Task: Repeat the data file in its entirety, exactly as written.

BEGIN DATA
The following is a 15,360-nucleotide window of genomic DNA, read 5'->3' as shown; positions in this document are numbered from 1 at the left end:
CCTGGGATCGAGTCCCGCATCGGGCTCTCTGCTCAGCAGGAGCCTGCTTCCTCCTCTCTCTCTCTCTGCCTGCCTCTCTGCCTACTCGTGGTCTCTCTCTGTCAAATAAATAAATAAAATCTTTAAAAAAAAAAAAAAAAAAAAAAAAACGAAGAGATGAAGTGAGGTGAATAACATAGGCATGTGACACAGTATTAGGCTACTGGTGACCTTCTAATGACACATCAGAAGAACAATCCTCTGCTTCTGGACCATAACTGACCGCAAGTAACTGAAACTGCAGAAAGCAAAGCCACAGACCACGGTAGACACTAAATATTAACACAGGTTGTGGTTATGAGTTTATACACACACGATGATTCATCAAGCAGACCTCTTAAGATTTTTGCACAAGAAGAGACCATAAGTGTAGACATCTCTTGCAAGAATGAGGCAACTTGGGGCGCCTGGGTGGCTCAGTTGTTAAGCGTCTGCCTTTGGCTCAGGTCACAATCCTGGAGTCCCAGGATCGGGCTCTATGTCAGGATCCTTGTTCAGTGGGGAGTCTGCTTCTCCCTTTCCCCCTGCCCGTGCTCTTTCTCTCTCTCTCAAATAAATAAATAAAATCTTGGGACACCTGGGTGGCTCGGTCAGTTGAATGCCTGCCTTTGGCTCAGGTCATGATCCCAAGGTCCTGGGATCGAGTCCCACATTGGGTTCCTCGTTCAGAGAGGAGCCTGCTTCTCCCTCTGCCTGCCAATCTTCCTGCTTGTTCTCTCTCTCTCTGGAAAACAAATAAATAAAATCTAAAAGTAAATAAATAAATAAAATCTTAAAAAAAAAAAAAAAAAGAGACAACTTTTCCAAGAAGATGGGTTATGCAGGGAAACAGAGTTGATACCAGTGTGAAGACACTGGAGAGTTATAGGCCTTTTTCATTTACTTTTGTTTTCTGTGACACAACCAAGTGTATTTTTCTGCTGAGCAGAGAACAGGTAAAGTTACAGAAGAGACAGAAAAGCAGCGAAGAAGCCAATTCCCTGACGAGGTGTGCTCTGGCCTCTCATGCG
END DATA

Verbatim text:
The following is a 15,360-nucleotide window of genomic DNA, read 5'->3' as shown; positions in this document are numbered from 1 at the left end:
CCTGGGATCGAGTCCCGCATCGGGCTCTCTGCTCAGCAGGAGCCTGCTTCCTCCTCTCTCTCTCTCTGCCTGCCTCTCTGCCTACTCGTGGTCTCTCTCTGTCAAATAAATAAATAAAATCTTTAAAAAAAAAAAAAAAAAAAAAAAAACGAAGAGATGAAGTGAGGTGAATAACATAGGCATGTGACACAGTATTAGGCTACTGGTGACCTTCTAATGACACATCAGAAGAACAATCCTCTGCTTCTGGACCATAACTGACCGCAAGTAACTGAAACTGCAGAAAGCAAAGCCACAGACCACGGTAGACACTAAATATTAACACAGGTTGTGGTTATGAGTTTATACACACACGATGATTCATCAAGCAGACCTCTTAAGATTTTTGCACAAGAAGAGACCATAAGTGTAGACATCTCTTGCAAGAATGAGGCAACTTGGGGCGCCTGGGTGGCTCAGTTGTTAAGCGTCTGCCTTTGGCTCAGGTCACAATCCTGGAGTCCCAGGATCGGGCTCTATGTCAGGATCCTTGTTCAGTGGGGAGTCTGCTTCTCCCTTTCCCCCTGCCCGTGCTCTTTCTCTCTCTCTCAAATAAATAAATAAAATCTTGGGACACCTGGGTGGCTCGGTCAGTTGAATGCCTGCCTTTGGCTCAGGTCATGATCCCAAGGTCCTGGGATCGAGTCCCACATTGGGTTCCTCGTTCAGAGAGGAGCCTGCTTCTCCCTCTGCCTGCCAATCTTCCTGCTTGTTCTCTCTCTCTCTGGAAAACAAATAAATAAAATCTAAAAGTAAATAAATAAATAAAATCTTAAAAAAAAAAAAAAAAAGAGACAACTTTTCCAAGAAGATGGGTTATGCAGGGAAACAGAGTTGATACCAGTGTGAAGACACTGGAGAGTTATAGGCCTTTTTCATTTACTTTTGTTTTCTGTGACACAACCAAGTGTATTTTTCTGCTGAGCAGAGAACAGGTAAAGTTACAGAAGAGACAGAAAAGCAGCGAAGAAGCCAATTCCCTGACGAGGTGTGCTCTGGCCTCTCATGCG